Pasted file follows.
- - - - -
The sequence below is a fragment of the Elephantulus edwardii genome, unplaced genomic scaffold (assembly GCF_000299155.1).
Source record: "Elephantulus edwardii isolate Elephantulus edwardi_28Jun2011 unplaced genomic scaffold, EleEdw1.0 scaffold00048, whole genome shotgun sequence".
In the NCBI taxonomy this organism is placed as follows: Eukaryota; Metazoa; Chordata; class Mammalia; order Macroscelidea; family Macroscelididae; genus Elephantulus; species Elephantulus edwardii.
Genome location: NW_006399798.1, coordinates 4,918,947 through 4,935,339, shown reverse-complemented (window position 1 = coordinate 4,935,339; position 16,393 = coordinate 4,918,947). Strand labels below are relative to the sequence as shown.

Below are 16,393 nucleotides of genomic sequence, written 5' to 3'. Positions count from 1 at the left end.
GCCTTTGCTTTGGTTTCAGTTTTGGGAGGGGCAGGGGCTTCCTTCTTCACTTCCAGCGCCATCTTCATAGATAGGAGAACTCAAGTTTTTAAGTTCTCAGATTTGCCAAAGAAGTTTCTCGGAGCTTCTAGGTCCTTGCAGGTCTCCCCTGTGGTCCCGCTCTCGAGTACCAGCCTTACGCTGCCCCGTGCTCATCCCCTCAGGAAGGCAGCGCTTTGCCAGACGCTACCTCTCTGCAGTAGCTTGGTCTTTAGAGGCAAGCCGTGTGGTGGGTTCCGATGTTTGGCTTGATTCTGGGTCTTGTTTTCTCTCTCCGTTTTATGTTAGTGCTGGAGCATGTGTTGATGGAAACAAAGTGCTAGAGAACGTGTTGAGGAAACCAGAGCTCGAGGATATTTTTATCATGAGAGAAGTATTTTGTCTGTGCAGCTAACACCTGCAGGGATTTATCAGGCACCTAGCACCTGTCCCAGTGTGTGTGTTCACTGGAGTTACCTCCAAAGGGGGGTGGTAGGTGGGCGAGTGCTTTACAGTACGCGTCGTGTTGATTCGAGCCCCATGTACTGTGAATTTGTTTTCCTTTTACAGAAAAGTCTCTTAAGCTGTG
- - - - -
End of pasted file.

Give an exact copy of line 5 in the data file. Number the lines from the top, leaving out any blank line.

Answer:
Below are 16,393 nucleotides of genomic sequence, written 5' to 3'. Positions count from 1 at the left end.